According to the latest WHO and CDC reports, the new Omicron subvariant known as BA.2 is now dominant worldwide, prompting surges in many countries in Europe and Asia. It is rapidly spreading in the United States and is more contagious than the original omicron and its variant BA.1, raising fears about another outbreak.
The study conducted by Danish researchers at Statens Serum Institut (SSI), Copenhagen University, Statistics Denmark and Technical University of Denmark looked at about 1.8 million cases during the initial omicron wave of late November 2021 to mid-February 2022 and concluded that:
“Omicron BA.2 is inherently substantially more transmissible than BA.1, and it also possesses immune-evasive properties that further reduce the protective effect of vaccination against infection.”
The CDC estimates that the BA.2 strain now accounts for more than half (54.9%) of coronavirus infections nationwide. In certain parts of the USA this percentage is even higher, reaching 72.6% in the Northeast.
Key symptoms to look for
Health experts report a list of symptoms from people who recently tested positive for BA.2 omicron subvariant.
The most prevalent symptoms are runny or congested nose (80%), followed by new symptoms:
- fatigue, and
Sore throat and sneezing were reported in 65-70% of people. A persistent cough was reported by 50% of people and other symptoms such as fever and loss of a sense of taste or smell were reported in 31-23% of people respectively. Other symptoms include: muscle or body aches, nausea or vomiting, diarrhea, shortness of breath or difficulty breathing.
If you develop one or more of these symptoms you should take a Covid test as soon as possible.
What to do if you test positive
According to the CDC recommendations, if your COVID test comes back positive, you should isolate and keep track of your symptoms.
The CDC created a Quarantine and Isolation Calculator that helps determine how long you need to isolate, quarantine, or take other steps to prevent spreading COVID-19.
Most people have mild illness and are able to recover at home. If you are an older adult or someone who is at high risk of getting very sick from COVID-19, you should contact your healthcare provide right away (even if your symptoms are mild right now) to determine if you are eligible for treatments that may be available.
You can also visit the ASPR’s COVID-19 Test to Treat website to locate “One-Stop Test to Treat” sites (available at hundreds of locations nationwide) where you can get tested and treated with approved oral antivirals. A call center is also available at 1-800-232-0233 (TTY 1-888-720-7489).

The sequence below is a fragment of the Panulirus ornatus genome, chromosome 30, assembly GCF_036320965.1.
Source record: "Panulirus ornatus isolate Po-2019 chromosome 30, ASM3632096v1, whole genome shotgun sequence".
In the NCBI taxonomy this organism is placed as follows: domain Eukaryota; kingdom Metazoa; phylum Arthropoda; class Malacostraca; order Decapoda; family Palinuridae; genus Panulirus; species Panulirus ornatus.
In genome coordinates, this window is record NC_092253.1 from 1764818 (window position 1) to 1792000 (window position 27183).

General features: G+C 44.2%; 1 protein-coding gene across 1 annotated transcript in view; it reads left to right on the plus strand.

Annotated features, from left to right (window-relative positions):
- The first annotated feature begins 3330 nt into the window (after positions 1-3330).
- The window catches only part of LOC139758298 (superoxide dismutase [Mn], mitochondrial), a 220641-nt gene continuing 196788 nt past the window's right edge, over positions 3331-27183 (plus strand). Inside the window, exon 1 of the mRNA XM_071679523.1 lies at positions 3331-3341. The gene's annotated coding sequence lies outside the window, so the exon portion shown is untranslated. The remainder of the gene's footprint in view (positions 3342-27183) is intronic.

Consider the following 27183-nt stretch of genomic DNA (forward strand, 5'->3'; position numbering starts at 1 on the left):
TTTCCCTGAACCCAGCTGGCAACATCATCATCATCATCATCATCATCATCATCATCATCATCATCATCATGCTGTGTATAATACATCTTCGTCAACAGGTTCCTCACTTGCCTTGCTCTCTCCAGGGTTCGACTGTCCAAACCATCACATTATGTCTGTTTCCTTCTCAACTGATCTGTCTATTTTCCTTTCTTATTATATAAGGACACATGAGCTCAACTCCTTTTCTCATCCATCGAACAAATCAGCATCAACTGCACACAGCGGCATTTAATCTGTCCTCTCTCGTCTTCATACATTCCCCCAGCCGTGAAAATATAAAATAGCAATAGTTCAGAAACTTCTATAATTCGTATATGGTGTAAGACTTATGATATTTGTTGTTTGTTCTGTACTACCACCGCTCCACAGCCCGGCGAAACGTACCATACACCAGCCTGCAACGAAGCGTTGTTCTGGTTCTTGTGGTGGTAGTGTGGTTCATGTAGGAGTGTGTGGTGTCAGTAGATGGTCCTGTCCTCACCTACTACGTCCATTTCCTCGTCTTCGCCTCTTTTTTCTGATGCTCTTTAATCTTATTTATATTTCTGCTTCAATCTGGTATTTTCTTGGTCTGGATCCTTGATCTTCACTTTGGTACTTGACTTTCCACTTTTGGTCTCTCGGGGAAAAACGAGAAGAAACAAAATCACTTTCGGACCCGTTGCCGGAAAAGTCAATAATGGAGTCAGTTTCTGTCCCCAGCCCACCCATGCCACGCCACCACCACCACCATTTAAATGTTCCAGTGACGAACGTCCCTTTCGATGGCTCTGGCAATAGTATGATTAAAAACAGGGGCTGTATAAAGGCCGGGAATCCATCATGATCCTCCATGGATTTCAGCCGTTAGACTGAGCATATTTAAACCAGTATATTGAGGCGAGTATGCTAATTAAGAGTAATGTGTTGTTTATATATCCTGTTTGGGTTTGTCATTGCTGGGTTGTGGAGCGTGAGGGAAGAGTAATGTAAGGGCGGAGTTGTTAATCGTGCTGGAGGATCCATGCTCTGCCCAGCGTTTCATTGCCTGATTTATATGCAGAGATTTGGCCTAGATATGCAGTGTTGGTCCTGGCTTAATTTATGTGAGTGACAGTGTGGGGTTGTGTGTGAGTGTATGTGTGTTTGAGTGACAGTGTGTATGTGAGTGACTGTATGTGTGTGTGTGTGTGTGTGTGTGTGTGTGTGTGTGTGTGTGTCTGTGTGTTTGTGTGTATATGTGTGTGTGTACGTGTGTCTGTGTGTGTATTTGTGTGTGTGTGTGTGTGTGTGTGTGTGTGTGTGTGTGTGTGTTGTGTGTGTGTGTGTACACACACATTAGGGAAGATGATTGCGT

Do not delay: Treatment must be started within the first few days to be effective.
If you have an emergency warning sign (including trouble breathing), call 911 immediately.
Reinfections may be possible
In late January this year, Dr. Anthony Fauci, the White House’s chief medical adviser, acknowledged that while possible, reinfections with the same variant are extremely rare.
“Sure, there are reinfections. But it is unlikely that if you mount a good immune response—at least over a period of several months—it is extremely unlikely that you will be reinfected with the same variant,” Fauci told reporters. “The data also suggests that COVID reinfections are generally mild, no matter the strain.”
The previously mentioned Danish study looked at about 1.8 million cases during the initial omicron wave of late November 2021 to mid-February 2022. During that time, the researchers say doctors recorded 187 COVID reinfections and only 47 of those reinfections involved people who had had both BA.1 and BA.2. That’s a very low ratio — 47 in 1.8 million — suggesting that reinfections are indeed rare. This is an ongoing study so authors state that this data may change with time.
Monica Gandhi, a professor of medicine at the University of California, San Francisco, says that omicron reinfections could become more common than the Danish study suggests. Gandhi says the antibodies provided through infection or a booster vaccine may only last around four months. So, as that protection wanes, we become vulnerable again. This statement has been supported by a recently published study in the Lancet that suggests COVID-19 vaccine effectiveness decreases within three months after the second vaccine dose.
Cyrille Cohen, Head of the Immunotherapy laboratory at Bar Ilan University and advisor to the Israeli Ministry of Health, reports that the data collected in Israel from the largest COVID-19 study in the world, indicates that reinfection over a short period of time — that is, within two months — is very rare. Among the 2.5 million people who tested positive for the coronavirus, they observed only a few hundred cases of reinfection.
As public health experts drop mask mandates and other COVID restrictions, the CDC has been very clear about the importance of keeping abreast of COVID community levels where you live. If the COVID infection levels climb to high levels, it will become necessary to mask up again. But even if the levels only climb to medium levels, suggestions are to be more cautious again in public settings by masking up ― even if you have gotten vaccinated and had COVID.
The best thing a person can do is be up to date on vaccinations, monitor transmission within the community and make sure they are following the most current guidance from health officials.
Otherwise, it’s probably safe to assume that you’re pretty well protected against BA.2 if you recently had COVID and recovered, and if you’re current on your vaccines, you’re definitely protected against severe illness.
But as BA.2 circulates and other variants arise, which is likely, you probably shouldn’t behave as though you’re invincible, even if you recently had COVID-19.